What if my employer is not insured?

In South Carolina, if you have been injured, regardless of whether your employer purchased Workers’ Compensation Insurance, you are still entitled to coverage. There is an uninsured employer workers’ compensation fund available for situations like this. However, if your employer has less than 4 employees (including the owner) they are by law not required to carry workers compensation insurance, and your coverage would be in question under that plan.

How is my weekly compensation rate determined?

The rate is figured based on 66 2/3 percent of your average weekly wage based on the four quarters earned prior to your injury. Something additionally to keep in mind, if you were working more than two jobs at the time of your injury the wages from your other job may be included as part of your average weekly wage and figured into your compensation rate.

Can I sue my employer for damages?

No. You cannot sue your employer and have a workers’ compensation claim. However, if your injury was as a result of a third party – say a contractor or other person not employed by your company – you may try to get compensation from that third party for pain and suffering in addition to your workers’ compensation claim benefits.

How long do I have to file a claim after a vehicle collision?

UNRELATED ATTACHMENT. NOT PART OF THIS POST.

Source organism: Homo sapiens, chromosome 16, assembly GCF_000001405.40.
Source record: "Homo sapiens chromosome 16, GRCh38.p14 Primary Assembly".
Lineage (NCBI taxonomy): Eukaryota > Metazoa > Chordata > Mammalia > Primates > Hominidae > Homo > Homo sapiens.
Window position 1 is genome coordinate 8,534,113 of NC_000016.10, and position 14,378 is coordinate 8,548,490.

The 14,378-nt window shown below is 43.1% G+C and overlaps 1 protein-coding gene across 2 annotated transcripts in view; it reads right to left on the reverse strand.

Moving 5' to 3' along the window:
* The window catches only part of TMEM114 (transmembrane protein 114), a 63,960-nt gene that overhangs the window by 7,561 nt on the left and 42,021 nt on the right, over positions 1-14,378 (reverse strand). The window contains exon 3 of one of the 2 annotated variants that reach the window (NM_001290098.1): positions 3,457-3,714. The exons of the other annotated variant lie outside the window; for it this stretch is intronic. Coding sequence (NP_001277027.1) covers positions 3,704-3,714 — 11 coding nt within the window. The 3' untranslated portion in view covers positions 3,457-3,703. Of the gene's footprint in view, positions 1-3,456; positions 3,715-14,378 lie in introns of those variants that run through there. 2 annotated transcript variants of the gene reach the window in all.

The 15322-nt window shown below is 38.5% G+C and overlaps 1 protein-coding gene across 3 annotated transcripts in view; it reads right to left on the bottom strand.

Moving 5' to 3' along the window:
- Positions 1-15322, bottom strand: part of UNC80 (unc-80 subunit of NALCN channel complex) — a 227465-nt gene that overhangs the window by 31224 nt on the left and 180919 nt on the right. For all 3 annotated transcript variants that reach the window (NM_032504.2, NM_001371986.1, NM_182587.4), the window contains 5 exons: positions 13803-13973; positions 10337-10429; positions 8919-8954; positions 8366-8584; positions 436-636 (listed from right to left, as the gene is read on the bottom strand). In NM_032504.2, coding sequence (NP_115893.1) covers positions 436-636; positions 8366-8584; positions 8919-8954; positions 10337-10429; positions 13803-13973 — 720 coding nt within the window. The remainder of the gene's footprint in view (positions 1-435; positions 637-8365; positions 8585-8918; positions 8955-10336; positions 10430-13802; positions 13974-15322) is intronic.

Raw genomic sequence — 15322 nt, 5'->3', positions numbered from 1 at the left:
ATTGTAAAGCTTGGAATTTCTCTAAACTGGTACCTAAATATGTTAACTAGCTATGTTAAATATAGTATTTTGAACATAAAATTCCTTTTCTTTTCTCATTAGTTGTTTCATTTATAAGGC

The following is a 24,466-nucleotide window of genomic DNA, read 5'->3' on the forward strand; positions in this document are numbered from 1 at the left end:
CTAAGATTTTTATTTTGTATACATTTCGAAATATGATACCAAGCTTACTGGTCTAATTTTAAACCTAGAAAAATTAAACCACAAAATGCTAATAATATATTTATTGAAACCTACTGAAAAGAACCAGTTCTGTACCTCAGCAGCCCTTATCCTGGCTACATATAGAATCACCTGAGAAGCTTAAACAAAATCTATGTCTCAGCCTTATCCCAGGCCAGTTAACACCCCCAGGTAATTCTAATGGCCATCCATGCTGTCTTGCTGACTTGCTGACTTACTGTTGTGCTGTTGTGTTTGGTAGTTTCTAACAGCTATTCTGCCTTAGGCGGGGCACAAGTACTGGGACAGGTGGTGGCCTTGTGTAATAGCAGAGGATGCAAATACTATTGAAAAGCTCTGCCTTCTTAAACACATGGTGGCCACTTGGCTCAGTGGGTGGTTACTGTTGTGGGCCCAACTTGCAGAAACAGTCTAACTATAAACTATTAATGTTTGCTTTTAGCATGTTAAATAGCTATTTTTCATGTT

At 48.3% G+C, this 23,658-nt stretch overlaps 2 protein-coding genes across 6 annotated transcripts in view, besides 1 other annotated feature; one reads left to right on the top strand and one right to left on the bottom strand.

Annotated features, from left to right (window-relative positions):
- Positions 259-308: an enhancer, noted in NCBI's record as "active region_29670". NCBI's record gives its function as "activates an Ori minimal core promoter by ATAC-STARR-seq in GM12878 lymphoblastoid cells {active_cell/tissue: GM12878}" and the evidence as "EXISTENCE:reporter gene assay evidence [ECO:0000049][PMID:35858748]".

You can call our office today contact us 843-438-1305 and we will be happy to speak to you, answer your questions, and see how we might be able to help you with your claim. The Workers Compensation website http://www.wcc.sc.gov/ also has very useful information.

Questions About Personal Injuries

How do I know if my injury qualifies as a personal injury?

Personal injury actions require, by their very nature, that someone be injured. The injury can either be physical or in some cases, emotional. The general goal of personal injury action is to place the blame for the injury on the party who caused it, and to require them to compensate the injured person for the losses they have sustained. So, if you have been injured either intentionally or negligently, you may be able to bring a personal injury claim.

How do I know if my injury qualifies as a personal injury?

Personal injury actions require, by their very nature, that someone be injured. The injury can either be physical or in some cases, emotional. The general goal of personal injury action is to place the blame for the injury on the party who caused it, and to require them to compensate the injured person for the losses they have sustained. So, if you have been injured either intentionally or negligently, you may be able to bring a personal injury claim.

What damages can I recover for a personal injury claim in South Carolina?

South Carolina law allows for personal injury claimants to be compensated for financial losses as well as other damages that are directly related to your injury.

What is considered a ‘financial loss’ in a personal injury claim in South Carolina?

Generally, a financial loss is considered any and all of the following: All medical expenses (past, current, and future) related to the injury; including prescription medications, lost wages (past, current, and future) if you have been unable to work as a result of the injury; including loss of potential future earnings if your injury is permanently disabling, care and treatment for you while injured; including future care and treatment if your injury is permanently disabling, care for your home, vehicle and or home modifications (if necessary to accommodate due to your injury), damaged property as a result of someone else’s negligence.

When is an injury not a personal injury claim?